The Purple Swamphen

Alex Lamoreaux|

Last spring, while I was on a three month study abroad trip to South Africa, I saw my lifer Purple Swamphen (Porphyrio porphyrio). It was standing, partially hidden by reeds, in a large wetland area in Wilderness National Park. The bird noticed me and ran off across the water, trying to vanish into the reeds on the far side of the shallow stream. I couldn’t believe my eyes – the bird was big, like grouse-sized only with really long legs and long toes; and was as colorful as a Purple Gallinule. This massive relative of the coots was accidentally introduced into southeastern Florida in the early 1990’s. Escapes from aviculturalists resulted in a sizeable population forming in the swamps and wetlands around Fort Lauderdale and Miami.

Purple Swamphen - dark-headed madagascariensis race (Photo by Alex Lamoreaux)

Earlier this month I was finally able to visit the area around Miami where Purple Swamphens were introduced, and was able to find them at Chapel Nature Trail in Broward County, FL. As soon as my friends and I arrived, we spotted one swamphen foraging in the reeds. It flushed up and landed a little farther away, right next to a second swamphen! One of the first things I noticed about the two birds was that the head and neck of these individuals was a pale blue, almost gray color. The bird I saw in South Africa had a darker blue head, not much different in color than the bird’s back. I had heard that this species had at least two subspecies – one light-headed and one dark-headed, but I didn’t realize it was so drastic. After a little more research, it turns out there are at least 13 subspecies of the Purple Swamphen! The darker-headed race I saw in South Africa was P. p. madagascariensis, and the bird’s in Florida are of the P. p. poliocephalus race. The P. p. poliocephalus race naturally occurs in the Caspian Sea area. Check out the following photos I took of the two races…..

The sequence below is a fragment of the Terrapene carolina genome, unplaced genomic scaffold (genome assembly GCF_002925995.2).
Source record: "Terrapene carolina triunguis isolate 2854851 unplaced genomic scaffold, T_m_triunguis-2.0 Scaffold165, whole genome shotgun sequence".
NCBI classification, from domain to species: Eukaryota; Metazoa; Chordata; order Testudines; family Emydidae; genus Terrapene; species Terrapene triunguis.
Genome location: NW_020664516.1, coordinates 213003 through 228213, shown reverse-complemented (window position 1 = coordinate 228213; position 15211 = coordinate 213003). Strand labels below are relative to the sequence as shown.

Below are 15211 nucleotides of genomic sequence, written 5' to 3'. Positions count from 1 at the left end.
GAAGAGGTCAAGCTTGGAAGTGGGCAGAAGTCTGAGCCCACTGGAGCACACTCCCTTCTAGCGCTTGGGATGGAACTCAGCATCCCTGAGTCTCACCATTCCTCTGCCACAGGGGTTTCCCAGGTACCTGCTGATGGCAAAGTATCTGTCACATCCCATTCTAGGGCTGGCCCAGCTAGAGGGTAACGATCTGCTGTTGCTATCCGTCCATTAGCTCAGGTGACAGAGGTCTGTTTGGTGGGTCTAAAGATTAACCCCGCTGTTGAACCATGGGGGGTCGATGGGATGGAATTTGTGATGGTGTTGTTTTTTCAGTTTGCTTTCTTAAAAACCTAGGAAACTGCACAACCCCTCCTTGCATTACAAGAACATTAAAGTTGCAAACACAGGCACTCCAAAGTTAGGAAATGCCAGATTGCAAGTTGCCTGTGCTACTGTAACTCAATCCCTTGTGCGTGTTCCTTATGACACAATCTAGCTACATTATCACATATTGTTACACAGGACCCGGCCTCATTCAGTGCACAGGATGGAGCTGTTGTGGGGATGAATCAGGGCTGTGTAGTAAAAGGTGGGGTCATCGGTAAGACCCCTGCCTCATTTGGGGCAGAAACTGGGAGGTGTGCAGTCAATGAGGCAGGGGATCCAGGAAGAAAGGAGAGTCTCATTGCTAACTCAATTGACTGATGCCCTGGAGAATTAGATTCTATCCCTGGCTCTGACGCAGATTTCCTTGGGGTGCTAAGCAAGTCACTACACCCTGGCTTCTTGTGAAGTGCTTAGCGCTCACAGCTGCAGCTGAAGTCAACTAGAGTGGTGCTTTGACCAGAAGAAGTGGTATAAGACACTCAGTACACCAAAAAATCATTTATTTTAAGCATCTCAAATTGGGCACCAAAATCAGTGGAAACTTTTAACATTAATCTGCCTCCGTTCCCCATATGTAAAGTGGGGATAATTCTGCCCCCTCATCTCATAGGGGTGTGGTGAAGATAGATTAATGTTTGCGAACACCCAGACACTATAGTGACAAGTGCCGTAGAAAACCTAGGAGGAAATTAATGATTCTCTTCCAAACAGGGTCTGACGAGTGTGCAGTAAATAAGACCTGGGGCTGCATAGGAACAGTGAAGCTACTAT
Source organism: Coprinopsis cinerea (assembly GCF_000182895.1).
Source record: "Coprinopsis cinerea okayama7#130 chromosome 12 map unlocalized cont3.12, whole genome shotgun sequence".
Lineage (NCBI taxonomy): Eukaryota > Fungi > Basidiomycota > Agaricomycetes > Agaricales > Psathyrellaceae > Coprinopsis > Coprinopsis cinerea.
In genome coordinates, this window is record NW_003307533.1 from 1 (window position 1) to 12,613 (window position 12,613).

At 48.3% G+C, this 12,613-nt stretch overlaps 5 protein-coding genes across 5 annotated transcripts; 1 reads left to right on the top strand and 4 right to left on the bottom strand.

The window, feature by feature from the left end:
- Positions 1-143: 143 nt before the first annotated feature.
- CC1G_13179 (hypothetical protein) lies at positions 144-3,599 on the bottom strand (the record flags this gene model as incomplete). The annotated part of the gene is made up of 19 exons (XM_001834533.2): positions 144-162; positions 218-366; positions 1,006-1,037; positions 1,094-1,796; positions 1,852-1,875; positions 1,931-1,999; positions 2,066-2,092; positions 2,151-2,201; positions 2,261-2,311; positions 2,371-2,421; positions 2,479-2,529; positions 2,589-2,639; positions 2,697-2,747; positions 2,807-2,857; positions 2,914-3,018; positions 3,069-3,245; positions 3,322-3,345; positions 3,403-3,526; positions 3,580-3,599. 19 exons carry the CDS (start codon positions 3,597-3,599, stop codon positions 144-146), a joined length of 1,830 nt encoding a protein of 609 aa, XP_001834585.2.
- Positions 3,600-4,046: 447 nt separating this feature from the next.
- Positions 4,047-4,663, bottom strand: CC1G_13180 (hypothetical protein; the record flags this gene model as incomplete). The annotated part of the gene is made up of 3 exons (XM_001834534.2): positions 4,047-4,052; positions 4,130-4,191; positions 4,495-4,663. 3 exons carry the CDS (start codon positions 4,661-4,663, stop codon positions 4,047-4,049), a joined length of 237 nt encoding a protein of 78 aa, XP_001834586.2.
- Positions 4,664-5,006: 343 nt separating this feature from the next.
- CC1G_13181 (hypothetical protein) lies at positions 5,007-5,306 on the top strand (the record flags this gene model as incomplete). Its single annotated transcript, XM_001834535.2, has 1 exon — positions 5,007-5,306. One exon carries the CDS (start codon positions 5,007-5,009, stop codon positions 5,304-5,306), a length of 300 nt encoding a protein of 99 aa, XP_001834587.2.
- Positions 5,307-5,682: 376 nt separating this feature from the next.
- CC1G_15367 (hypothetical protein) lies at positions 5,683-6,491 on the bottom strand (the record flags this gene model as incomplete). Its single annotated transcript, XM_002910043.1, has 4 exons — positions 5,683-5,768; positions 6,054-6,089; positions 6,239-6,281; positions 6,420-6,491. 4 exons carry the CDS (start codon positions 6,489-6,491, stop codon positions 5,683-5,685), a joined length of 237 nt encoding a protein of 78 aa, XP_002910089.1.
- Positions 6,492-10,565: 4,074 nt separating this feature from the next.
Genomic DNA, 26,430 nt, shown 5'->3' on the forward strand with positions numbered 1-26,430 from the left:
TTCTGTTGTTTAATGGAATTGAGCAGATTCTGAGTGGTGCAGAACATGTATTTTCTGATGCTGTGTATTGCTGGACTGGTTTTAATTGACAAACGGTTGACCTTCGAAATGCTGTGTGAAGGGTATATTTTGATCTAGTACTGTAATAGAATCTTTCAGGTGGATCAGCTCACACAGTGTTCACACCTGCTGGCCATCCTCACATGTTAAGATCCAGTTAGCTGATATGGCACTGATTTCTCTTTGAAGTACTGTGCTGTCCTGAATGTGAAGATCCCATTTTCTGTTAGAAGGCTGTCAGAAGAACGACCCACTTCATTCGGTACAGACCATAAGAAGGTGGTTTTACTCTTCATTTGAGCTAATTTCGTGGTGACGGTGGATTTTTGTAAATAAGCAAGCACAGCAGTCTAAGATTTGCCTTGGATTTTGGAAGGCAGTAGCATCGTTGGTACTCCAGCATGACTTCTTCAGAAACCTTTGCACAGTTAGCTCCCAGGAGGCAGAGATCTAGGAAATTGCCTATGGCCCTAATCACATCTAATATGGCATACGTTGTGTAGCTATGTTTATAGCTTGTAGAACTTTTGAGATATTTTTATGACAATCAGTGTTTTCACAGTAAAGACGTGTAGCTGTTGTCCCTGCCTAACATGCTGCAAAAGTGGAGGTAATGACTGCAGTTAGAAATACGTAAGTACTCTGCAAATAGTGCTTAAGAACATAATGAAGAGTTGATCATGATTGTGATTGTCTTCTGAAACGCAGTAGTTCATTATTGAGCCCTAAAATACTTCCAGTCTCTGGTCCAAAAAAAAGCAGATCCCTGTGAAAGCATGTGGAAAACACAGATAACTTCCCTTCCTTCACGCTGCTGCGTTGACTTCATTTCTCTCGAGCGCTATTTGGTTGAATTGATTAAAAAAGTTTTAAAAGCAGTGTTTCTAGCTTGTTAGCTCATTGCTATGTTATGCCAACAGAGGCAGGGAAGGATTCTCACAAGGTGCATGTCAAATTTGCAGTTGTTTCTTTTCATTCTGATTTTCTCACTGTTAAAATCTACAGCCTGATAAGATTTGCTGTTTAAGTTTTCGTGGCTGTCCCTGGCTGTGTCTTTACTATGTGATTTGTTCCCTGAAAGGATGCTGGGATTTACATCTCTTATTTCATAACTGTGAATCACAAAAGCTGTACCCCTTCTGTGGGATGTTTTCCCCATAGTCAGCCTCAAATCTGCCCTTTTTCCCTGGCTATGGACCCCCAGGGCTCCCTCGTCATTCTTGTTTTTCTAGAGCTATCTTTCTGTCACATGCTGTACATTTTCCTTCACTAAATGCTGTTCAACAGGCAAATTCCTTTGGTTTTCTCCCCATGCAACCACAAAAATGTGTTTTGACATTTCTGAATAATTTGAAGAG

Purple Swamphen - dark-headed madagascariensis race (Photo by Alex Lamoreaux)

Purple Swamphen - light-headed poliocephalus race (Photo by Alex Lamoreaux)

Purple Swamphen - dark-headed madagascariensis race (Photo by Alex Lamoreaux)

Purple Swamphen - light-headed poliocephalus race (Photo by Alex Lamoreaux)

Purple Swamphen - light-headed poliocephalus race (Photo by Alex Lamoreaux)

About the Author

Alex Lamoreaux

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Alex Lamoreaux has been an avid birder and naturalist since he was a youngster, growing up exploring the farmland and Appalachian ridges near Hershey, Pennsylvania. He attended Penn State University, studying wildlife biology. Alex has traveled extensively throughout North America, Central America, and South Africa and is a freelance nature tour guide, field biologist, and wildlife photographer. Alex has worked on wildlife research projects ranging from Whimbrel migration along the coast of Virginia to Yellow-billed Cuckoo nesting in the desert southwest. He has been the migration counter at the Hawk Ridge Bird Observatory for the past two fall seasons, documenting the massive visible migration of raptors and songbirds along Lake Superior. Alex loves to share his knowledge of nature, and strives to bring the birding community together to share in the fun that studying birds and wildlife has to offer. He has helped to organize and coordinate birding events in his home state of Pennsylvania and beyond. Contact Info Alex Lamoreaux aslamoreaux@gmail.com (717) 943-7086